I'm still working on putting together some Nano Prep Tips, and I should be back with those either tomorrow or Friday.

Tuesday, October 26, 2010

Teen Author Tuesday Presents Cindy Callaghan and Just Add Magic Giveaway!

Read to the bottom to find out how you can win a copy of Cindy Callaghan's JUST ADD MAGIC!

Today I get the pleasure of welcoming another fellow Tenner, Cindy Callaghan! Cindy's debut novel, JUST ADD MAGIC was just released on October 10th from Simon & Schuster’s Aladdin Mix. It's middle-grade fiction, for ages 8-13.

Welcome, Cindy. Can you tell me about your book in seven words or less.
Cookbooks, annoying little brothers, mean girls, good friends, magic!, soccer, chili, recipes, cute boys…Sorry, eight words, but I couldn’t leave out the cute boys.

Sounds great! Other than your main character, who's a favorite character of yours in your debut novel and why?
Darbie is a wonderful secondary character who upon first-glimpse is the most immature of her gang because she is mis-matched, clumsy, hungry, ignorant to boys, and just plain silly. But, the more I got to know her and the more I think about her, I actually think she is the most self-confident. She doesn’t have to put on “shows” for anyone. She just likes being herself!

Can you tell my readers a little about yourself?
I could talk about myself all day…I won’t, but I’m just saying. First I am a mom. Being with my kids is and the most important thing to me. Luckily they like my writing, so it’s a great second-job (I say “second” job because I have a regular corporate job too) because they can be involved in it, and they really enjoy it. I am also the busiest person in the world. I have to be extremely well-organized and multi-task a lot to get everything done. And because I am so frantically busy most of the time, I am also the sleepiest person you’ll ever meet. I can sleep anywhere, anytime. 

What's been the most surprising thing about your path to publication so far?
How much everyone cares about it. I’m touched by how interested people are in by writing and publication. People have so many questions and they’re so excited. Everyone is willing to help from friends delivering bookmarks to another jazzing up my school presentation for me.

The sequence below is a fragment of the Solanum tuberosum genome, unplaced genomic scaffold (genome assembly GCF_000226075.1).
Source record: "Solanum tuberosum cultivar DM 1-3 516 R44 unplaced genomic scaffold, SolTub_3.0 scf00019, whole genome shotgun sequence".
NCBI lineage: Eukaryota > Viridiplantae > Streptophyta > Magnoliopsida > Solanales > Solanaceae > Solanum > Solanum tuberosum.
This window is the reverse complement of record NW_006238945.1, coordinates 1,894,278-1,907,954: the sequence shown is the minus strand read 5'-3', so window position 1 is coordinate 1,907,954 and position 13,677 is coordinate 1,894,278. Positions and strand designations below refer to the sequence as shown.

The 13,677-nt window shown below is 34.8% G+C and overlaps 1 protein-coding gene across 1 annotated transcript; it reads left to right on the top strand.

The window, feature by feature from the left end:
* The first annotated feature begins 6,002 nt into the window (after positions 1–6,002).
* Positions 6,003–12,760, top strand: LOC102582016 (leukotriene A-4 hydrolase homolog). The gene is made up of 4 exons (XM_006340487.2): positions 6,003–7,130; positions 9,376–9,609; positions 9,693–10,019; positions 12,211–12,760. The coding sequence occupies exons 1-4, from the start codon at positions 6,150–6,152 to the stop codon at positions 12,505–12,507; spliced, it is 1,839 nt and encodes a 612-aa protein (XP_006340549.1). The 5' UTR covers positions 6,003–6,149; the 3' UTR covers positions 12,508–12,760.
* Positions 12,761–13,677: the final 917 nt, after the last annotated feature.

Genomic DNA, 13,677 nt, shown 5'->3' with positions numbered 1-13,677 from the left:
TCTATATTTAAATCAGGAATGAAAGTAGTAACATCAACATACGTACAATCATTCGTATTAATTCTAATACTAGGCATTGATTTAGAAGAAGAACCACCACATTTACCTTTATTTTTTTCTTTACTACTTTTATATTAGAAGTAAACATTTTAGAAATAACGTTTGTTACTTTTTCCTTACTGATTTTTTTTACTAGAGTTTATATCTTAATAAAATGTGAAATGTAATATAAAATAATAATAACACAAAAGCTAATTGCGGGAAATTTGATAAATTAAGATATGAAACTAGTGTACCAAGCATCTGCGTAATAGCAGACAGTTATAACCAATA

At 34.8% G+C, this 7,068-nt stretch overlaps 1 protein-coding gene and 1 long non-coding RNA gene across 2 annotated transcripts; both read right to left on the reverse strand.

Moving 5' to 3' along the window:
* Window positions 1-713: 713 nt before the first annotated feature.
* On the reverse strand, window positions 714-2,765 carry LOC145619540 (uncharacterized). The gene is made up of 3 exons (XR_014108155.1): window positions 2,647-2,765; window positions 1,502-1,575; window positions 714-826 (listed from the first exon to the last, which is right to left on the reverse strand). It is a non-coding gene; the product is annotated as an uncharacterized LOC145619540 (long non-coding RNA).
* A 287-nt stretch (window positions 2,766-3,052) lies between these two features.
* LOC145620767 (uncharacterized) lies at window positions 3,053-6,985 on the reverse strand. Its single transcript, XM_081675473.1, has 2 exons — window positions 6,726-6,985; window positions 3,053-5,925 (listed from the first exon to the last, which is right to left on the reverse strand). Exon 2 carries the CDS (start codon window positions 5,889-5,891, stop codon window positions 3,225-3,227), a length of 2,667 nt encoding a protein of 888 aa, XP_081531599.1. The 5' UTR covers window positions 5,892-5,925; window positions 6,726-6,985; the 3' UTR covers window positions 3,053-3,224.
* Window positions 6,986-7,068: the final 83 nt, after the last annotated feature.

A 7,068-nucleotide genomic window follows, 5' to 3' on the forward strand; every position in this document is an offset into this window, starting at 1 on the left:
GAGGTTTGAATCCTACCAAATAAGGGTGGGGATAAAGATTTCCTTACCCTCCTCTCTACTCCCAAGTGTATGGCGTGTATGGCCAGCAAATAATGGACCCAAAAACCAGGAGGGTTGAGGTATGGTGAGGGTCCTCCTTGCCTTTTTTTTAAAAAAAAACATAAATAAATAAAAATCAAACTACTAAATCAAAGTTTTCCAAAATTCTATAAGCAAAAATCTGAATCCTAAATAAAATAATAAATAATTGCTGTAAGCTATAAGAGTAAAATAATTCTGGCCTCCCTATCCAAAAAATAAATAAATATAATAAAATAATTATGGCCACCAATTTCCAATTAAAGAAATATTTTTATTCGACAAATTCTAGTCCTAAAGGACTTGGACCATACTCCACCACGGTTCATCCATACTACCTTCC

What's one piece of writing advice you would give to aspiring authors?
On this I quote the great Greco-Roman philosopher, Nike. JUST DO IT!

Are you swept up with promotion for your debut book right now or can you give us a sentence or two about something new you're working on?
Promotion has been huge, you’re right. But, I am excited about my newest project: THE HAUNTING OF SYDNEY MCKENZIE. Like JUST ADD MAGIC, it’s a middle-grade fiction. In seven words, it’s California-Delaware, spooky, hot-chocolate, ghosts, not-fitting-in, Ouija-boards, and cute boys. I’d love to say more, but I don’t want to jinx anything. 

Gotta have them cute boys! It sounds great, Cindy. What did you write when you were a teen? Did you journal? Write poetry? Write overly literary or emotional stories? Or avoid writing altogether?
All of the above.

What's the last book you read that you really loved?
I loved Lindsay Leavitt’s Princess For Hire.

If readers want to find out more about you and your writing, where should they look?

Thanks so much for visiting today, Cindy, and all the very best with your debut novel!

And for my readers, since I'm so enamored by Cindy's abundance of cute boys in her novels, let's do this... if you'd like to win a copy of JUST ADD MAGIC tell me the name and book of one swoon-worthy cute fictional boy. Open to U.S. and Canada only, ages 13 and older.

Good luck!

Monday, October 25, 2010

#SIWC2010 Notes - 3

This is my third and final set of notes from the Surrey International Writer's Conference. All my other notes I took by hand, and don't have time to transcribe at the moment. But I must say, these are some of the best notes from the conference anyway.

I don't recall what this workshop was called, but it was by the fabulous James Scott Bell and basically outlined his revision process. If you're looking for a good book on craft, specifically on plot and structure, James Scott Bell is your guy. He has a real gift in teaching this area, and I know he has at least a couple of books out on craft.

Here are a few interesting points from his workshop:

Push limits in your first draft.
Revise previous days pages and then move forward.
At the 25k mark, check – are all the elements in the plot engine working? Are all those things solid, because need to be ready to push on for rest of novel.

First Read Through:
First – cool off. Put it away, don’t think about it for at least two weeks.
Print out a hard copy.
Intention is to come back to it as a reader.
He prepares a cover for his book. He wants it to be like a real reading experience.
He has fun – gives himself a blurb on the cover - LOL.
Read like a reader – resist the inclination of stopping to take notes – minimal notes.
James uses 4 main symbols:
Check mark – story is dragging
Parenthesis – incomprehensible sentences
Circle – when stuff needs to be expanded. (fill in the circle)
? – why did I write that? Why is this character doing that? Whatever questions arise.

Systematic Revision Process:
Does the story make sense?
Do the characters act like real people? Would someone really act like that?
Consciously look at story from every character’s POV and get them to make the best decisions that they can for them. Every character must have an agenda.
Are the stakes high enough?
Can the problem have a higher reach?